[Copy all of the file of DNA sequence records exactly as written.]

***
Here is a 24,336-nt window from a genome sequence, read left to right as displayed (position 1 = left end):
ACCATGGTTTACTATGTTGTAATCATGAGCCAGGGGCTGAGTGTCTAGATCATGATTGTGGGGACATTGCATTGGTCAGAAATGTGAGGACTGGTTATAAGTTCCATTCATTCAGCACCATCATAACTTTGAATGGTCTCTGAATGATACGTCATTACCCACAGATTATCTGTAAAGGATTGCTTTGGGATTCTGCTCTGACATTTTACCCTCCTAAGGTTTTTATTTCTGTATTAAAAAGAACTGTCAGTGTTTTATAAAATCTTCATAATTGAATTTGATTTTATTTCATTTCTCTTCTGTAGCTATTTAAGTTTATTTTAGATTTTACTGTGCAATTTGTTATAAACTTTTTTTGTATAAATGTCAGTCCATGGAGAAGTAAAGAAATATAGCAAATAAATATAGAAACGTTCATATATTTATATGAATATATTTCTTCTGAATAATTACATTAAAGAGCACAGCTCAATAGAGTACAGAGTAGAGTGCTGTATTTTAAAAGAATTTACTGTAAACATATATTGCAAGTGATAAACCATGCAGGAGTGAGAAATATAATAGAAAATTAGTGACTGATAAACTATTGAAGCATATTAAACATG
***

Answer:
Here is a 24,336-nt window from a genome sequence, read left to right as displayed (position 1 = left end):
ACCATGGTTTACTATGTTGTAATCATGAGCCAGGGGCTGAGTGTCTAGATCATGATTGTGGGGACATTGCATTGGTCAGAAATGTGAGGACTGGTTATAAGTTCCATTCATTCAGCACCATCATAACTTTGAATGGTCTCTGAATGATACGTCATTACCCACAGATTATCTGTAAAGGATTGCTTTGGGATTCTGCTCTGACATTTTACCCTCCTAAGGTTTTTATTTCTGTATTAAAAAGAACTGTCAGTGTTTTATAAAATCTTCATAATTGAATTTGATTTTATTTCATTTCTCTTCTGTAGCTATTTAAGTTTATTTTAGATTTTACTGTGCAATTTGTTATAAACTTTTTTTGTATAAATGTCAGTCCATGGAGAAGTAAAGAAATATAGCAAATAAATATAGAAACGTTCATATATTTATATGAATATATTTCTTCTGAATAATTACATTAAAGAGCACAGCTCAATAGAGTACAGAGTAGAGTGCTGTATTTTAAAAGAATTTACTGTAAACATATATTGCAAGTGATAAACCATGCAGGAGTGAGAAATATAATAGAAAATTAGTGACTGATAAACTATTGAAGCATATTAAACATG